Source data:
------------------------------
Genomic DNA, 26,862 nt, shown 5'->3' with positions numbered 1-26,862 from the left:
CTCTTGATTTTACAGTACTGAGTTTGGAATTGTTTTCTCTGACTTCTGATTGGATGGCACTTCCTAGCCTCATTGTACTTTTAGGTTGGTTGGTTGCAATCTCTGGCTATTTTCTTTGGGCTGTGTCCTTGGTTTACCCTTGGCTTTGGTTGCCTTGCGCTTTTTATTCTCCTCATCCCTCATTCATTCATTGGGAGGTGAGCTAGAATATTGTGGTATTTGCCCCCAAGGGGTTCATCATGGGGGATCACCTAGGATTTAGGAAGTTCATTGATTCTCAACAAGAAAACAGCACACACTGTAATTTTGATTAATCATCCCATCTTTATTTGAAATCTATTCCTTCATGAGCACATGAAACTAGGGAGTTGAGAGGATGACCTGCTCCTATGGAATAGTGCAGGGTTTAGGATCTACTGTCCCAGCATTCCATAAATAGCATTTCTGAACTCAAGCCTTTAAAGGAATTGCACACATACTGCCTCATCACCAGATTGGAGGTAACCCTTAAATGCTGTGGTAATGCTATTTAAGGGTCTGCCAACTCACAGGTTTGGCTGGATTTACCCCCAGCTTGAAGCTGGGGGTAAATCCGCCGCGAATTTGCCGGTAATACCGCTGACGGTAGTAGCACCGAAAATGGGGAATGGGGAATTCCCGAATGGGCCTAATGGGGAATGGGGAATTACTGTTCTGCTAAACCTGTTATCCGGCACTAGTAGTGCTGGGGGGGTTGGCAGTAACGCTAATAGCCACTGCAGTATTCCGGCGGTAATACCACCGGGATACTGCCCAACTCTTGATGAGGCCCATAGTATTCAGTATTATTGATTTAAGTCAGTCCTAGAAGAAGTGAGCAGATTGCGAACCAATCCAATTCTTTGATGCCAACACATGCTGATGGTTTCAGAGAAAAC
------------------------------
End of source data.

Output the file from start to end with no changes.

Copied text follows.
Genomic DNA, 26,862 nt, shown 5'->3' with positions numbered 1-26,862 from the left:
CTCTTGATTTTACAGTACTGAGTTTGGAATTGTTTTCTCTGACTTCTGATTGGATGGCACTTCCTAGCCTCATTGTACTTTTAGGTTGGTTGGTTGCAATCTCTGGCTATTTTCTTTGGGCTGTGTCCTTGGTTTACCCTTGGCTTTGGTTGCCTTGCGCTTTTTATTCTCCTCATCCCTCATTCATTCATTGGGAGGTGAGCTAGAATATTGTGGTATTTGCCCCCAAGGGGTTCATCATGGGGGATCACCTAGGATTTAGGAAGTTCATTGATTCTCAACAAGAAAACAGCACACACTGTAATTTTGATTAATCATCCCATCTTTATTTGAAATCTATTCCTTCATGAGCACATGAAACTAGGGAGTTGAGAGGATGACCTGCTCCTATGGAATAGTGCAGGGTTTAGGATCTACTGTCCCAGCATTCCATAAATAGCATTTCTGAACTCAAGCCTTTAAAGGAATTGCACACATACTGCCTCATCACCAGATTGGAGGTAACCCTTAAATGCTGTGGTAATGCTATTTAAGGGTCTGCCAACTCACAGGTTTGGCTGGATTTACCCCCAGCTTGAAGCTGGGGGTAAATCCGCCGCGAATTTGCCGGTAATACCGCTGACGGTAGTAGCACCGAAAATGGGGAATGGGGAATTCCCGAATGGGCCTAATGGGGAATGGGGAATTACTGTTCTGCTAAACCTGTTATCCGGCACTAGTAGTGCTGGGGGGGTTGGCAGTAACGCTAATAGCCACTGCAGTATTCCGGCGGTAATACCACCGGGATACTGCCCAACTCTTGATGAGGCCCATAGTATTCAGTATTATTGATTTAAGTCAGTCCTAGAAGAAGTGAGCAGATTGCGAACCAATCCAATTCTTTGATGCCAACACATGCTGATGGTTTCAGAGAAAAC